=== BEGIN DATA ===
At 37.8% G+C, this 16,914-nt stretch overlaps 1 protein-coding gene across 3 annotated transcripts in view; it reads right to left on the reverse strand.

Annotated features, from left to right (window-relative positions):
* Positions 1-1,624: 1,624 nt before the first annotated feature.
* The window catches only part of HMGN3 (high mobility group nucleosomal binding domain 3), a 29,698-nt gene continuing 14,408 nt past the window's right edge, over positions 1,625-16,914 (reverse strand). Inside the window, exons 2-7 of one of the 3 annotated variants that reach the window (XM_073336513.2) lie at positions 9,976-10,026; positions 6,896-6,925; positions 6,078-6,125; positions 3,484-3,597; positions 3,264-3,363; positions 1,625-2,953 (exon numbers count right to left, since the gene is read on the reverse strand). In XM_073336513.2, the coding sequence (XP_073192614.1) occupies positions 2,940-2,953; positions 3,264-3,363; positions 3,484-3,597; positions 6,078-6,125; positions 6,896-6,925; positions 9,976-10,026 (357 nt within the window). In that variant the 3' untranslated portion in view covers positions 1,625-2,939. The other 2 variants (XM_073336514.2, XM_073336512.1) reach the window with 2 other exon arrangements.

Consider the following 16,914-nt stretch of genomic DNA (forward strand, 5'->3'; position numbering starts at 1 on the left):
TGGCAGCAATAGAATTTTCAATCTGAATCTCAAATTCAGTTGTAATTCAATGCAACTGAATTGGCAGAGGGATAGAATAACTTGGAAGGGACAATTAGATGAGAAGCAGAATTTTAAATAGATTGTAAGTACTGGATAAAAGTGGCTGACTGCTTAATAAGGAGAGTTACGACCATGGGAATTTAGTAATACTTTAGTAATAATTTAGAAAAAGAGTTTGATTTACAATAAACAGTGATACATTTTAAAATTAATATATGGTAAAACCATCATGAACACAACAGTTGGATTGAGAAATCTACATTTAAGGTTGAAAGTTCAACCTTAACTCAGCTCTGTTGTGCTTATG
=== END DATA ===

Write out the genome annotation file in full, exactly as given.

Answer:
At 37.8% G+C, this 16,914-nt stretch overlaps 1 protein-coding gene across 3 annotated transcripts in view; it reads right to left on the reverse strand.

Annotated features, from left to right (window-relative positions):
* Positions 1-1,624: 1,624 nt before the first annotated feature.
* The window catches only part of HMGN3 (high mobility group nucleosomal binding domain 3), a 29,698-nt gene continuing 14,408 nt past the window's right edge, over positions 1,625-16,914 (reverse strand). Inside the window, exons 2-7 of one of the 3 annotated variants that reach the window (XM_073336513.2) lie at positions 9,976-10,026; positions 6,896-6,925; positions 6,078-6,125; positions 3,484-3,597; positions 3,264-3,363; positions 1,625-2,953 (exon numbers count right to left, since the gene is read on the reverse strand). In XM_073336513.2, the coding sequence (XP_073192614.1) occupies positions 2,940-2,953; positions 3,264-3,363; positions 3,484-3,597; positions 6,078-6,125; positions 6,896-6,925; positions 9,976-10,026 (357 nt within the window). In that variant the 3' untranslated portion in view covers positions 1,625-2,939. The other 2 variants (XM_073336514.2, XM_073336512.1) reach the window with 2 other exon arrangements.

Consider the following 16,914-nt stretch of genomic DNA (forward strand, 5'->3'; position numbering starts at 1 on the left):
TGGCAGCAATAGAATTTTCAATCTGAATCTCAAATTCAGTTGTAATTCAATGCAACTGAATTGGCAGAGGGATAGAATAACTTGGAAGGGACAATTAGATGAGAAGCAGAATTTTAAATAGATTGTAAGTACTGGATAAAAGTGGCTGACTGCTTAATAAGGAGAGTTACGACCATGGGAATTTAGTAATACTTTAGTAATAATTTAGAAAAAGAGTTTGATTTACAATAAACAGTGATACATTTTAAAATTAATATATGGTAAAACCATCATGAACACAACAGTTGGATTGAGAAATCTACATTTAAGGTTGAAAGTTCAACCTTAACTCAGCTCTGTTGTGCTTATG